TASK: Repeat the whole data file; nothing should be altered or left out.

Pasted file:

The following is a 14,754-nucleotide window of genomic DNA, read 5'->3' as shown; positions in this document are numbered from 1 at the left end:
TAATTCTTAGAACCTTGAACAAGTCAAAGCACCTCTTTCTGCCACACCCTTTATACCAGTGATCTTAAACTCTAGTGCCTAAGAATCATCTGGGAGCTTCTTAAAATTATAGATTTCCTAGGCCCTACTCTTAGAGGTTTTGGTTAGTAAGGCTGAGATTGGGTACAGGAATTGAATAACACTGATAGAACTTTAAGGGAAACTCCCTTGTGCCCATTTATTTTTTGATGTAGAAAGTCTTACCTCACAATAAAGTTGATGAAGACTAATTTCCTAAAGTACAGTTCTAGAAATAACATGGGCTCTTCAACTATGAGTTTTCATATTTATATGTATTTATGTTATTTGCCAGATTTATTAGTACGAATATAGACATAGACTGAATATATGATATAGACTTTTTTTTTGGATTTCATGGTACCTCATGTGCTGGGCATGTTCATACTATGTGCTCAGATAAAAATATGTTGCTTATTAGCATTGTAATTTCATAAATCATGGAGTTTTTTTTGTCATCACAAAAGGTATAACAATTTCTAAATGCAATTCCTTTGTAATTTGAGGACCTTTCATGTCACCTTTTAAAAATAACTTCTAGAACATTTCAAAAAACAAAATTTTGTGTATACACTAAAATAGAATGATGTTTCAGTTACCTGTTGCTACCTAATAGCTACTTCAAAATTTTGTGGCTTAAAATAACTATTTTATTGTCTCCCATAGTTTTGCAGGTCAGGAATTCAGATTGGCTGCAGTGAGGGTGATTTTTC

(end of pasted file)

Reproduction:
The following is a 14,754-nucleotide window of genomic DNA, read 5'->3' as shown; positions in this document are numbered from 1 at the left end:
TAATTCTTAGAACCTTGAACAAGTCAAAGCACCTCTTTCTGCCACACCCTTTATACCAGTGATCTTAAACTCTAGTGCCTAAGAATCATCTGGGAGCTTCTTAAAATTATAGATTTCCTAGGCCCTACTCTTAGAGGTTTTGGTTAGTAAGGCTGAGATTGGGTACAGGAATTGAATAACACTGATAGAACTTTAAGGGAAACTCCCTTGTGCCCATTTATTTTTTGATGTAGAAAGTCTTACCTCACAATAAAGTTGATGAAGACTAATTTCCTAAAGTACAGTTCTAGAAATAACATGGGCTCTTCAACTATGAGTTTTCATATTTATATGTATTTATGTTATTTGCCAGATTTATTAGTACGAATATAGACATAGACTGAATATATGATATAGACTTTTTTTTTGGATTTCATGGTACCTCATGTGCTGGGCATGTTCATACTATGTGCTCAGATAAAAATATGTTGCTTATTAGCATTGTAATTTCATAAATCATGGAGTTTTTTTTGTCATCACAAAAGGTATAACAATTTCTAAATGCAATTCCTTTGTAATTTGAGGACCTTTCATGTCACCTTTTAAAAATAACTTCTAGAACATTTCAAAAAACAAAATTTTGTGTATACACTAAAATAGAATGATGTTTCAGTTACCTGTTGCTACCTAATAGCTACTTCAAAATTTTGTGGCTTAAAATAACTATTTTATTGTCTCCCATAGTTTTGCAGGTCAGGAATTCAGATTGGCTGCAGTGAGGGTGATTTTTC